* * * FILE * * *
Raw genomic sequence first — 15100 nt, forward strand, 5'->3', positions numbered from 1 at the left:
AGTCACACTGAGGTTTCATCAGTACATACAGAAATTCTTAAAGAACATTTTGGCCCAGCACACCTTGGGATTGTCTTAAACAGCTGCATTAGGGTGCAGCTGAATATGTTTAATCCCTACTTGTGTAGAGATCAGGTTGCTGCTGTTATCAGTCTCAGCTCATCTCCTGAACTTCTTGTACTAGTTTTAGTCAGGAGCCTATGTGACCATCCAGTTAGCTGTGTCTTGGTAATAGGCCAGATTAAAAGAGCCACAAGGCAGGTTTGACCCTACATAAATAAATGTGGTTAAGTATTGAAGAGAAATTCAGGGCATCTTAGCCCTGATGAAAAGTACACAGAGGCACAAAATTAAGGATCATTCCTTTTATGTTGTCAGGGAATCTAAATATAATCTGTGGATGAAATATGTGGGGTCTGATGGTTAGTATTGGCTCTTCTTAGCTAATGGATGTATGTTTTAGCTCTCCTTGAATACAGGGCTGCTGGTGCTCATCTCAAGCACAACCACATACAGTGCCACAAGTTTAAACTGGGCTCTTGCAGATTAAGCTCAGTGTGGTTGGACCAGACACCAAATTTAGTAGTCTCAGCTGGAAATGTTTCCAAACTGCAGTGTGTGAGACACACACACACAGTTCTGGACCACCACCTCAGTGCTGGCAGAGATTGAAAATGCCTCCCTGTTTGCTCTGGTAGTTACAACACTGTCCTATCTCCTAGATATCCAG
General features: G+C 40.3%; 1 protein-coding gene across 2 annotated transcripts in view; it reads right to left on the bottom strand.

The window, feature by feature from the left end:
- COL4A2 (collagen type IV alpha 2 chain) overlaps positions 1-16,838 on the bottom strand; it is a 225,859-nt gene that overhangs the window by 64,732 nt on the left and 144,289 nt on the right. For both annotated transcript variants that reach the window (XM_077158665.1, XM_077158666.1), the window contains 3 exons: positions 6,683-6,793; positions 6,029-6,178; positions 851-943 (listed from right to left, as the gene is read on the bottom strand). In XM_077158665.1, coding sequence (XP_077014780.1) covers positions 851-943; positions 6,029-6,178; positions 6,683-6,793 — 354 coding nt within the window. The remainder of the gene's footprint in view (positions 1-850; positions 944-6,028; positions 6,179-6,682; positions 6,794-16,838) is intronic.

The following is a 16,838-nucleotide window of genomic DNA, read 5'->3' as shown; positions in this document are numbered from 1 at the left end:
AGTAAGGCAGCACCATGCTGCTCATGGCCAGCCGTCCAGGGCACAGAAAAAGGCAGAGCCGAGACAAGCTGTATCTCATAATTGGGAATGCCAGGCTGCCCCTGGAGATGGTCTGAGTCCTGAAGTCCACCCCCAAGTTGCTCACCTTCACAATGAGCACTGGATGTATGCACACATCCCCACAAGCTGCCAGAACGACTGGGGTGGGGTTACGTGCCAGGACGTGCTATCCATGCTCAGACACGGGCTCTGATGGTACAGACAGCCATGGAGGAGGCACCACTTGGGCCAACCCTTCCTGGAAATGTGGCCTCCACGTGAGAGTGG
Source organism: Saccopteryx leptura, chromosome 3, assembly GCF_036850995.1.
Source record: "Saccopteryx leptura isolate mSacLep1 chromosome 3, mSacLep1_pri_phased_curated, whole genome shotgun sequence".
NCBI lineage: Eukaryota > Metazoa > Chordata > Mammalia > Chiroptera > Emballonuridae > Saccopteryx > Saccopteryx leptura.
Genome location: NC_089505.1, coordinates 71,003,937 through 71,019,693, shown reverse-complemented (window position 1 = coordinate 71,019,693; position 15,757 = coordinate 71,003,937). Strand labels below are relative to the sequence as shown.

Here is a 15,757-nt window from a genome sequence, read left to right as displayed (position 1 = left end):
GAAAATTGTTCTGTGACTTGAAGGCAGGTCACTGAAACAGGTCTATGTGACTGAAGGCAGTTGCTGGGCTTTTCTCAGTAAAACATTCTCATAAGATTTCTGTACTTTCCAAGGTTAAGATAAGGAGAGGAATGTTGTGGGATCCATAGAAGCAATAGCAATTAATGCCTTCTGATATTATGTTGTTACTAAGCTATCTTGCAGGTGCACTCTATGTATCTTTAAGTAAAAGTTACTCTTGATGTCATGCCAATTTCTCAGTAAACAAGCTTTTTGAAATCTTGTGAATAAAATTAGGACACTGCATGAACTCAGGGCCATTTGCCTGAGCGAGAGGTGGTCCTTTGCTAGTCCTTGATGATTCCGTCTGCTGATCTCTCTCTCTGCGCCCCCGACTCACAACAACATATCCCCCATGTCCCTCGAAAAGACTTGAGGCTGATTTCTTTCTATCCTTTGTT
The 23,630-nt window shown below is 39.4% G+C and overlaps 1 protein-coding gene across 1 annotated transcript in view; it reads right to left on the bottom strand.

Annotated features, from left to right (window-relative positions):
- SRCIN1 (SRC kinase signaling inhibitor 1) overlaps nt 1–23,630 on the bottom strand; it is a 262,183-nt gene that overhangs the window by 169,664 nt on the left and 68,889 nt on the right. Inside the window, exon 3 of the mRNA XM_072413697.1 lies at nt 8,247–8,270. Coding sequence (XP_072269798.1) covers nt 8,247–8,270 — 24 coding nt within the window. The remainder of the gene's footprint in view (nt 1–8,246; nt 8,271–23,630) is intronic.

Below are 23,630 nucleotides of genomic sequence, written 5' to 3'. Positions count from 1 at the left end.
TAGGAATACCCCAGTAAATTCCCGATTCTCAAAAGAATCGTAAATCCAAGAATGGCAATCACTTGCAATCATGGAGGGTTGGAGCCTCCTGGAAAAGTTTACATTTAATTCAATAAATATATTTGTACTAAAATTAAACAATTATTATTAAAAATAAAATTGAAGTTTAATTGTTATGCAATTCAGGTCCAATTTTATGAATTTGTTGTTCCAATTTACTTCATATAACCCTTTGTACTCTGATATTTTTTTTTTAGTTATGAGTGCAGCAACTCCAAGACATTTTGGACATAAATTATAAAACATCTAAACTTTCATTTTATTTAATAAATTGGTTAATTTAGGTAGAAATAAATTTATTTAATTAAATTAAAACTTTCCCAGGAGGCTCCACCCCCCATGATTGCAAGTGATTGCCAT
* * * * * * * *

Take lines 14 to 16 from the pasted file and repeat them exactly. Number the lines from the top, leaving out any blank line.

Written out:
The 23,630-nt window shown below is 39.4% G+C and overlaps 1 protein-coding gene across 1 annotated transcript in view; it reads right to left on the bottom strand.

Annotated features, from left to right (window-relative positions):
- SRCIN1 (SRC kinase signaling inhibitor 1) overlaps nt 1–23,630 on the bottom strand; it is a 262,183-nt gene that overhangs the window by 169,664 nt on the left and 68,889 nt on the right. Inside the window, exon 3 of the mRNA XM_072413697.1 lies at nt 8,247–8,270. Coding sequence (XP_072269798.1) covers nt 8,247–8,270 — 24 coding nt within the window. The remainder of the gene's footprint in view (nt 1–8,246; nt 8,271–23,630) is intronic.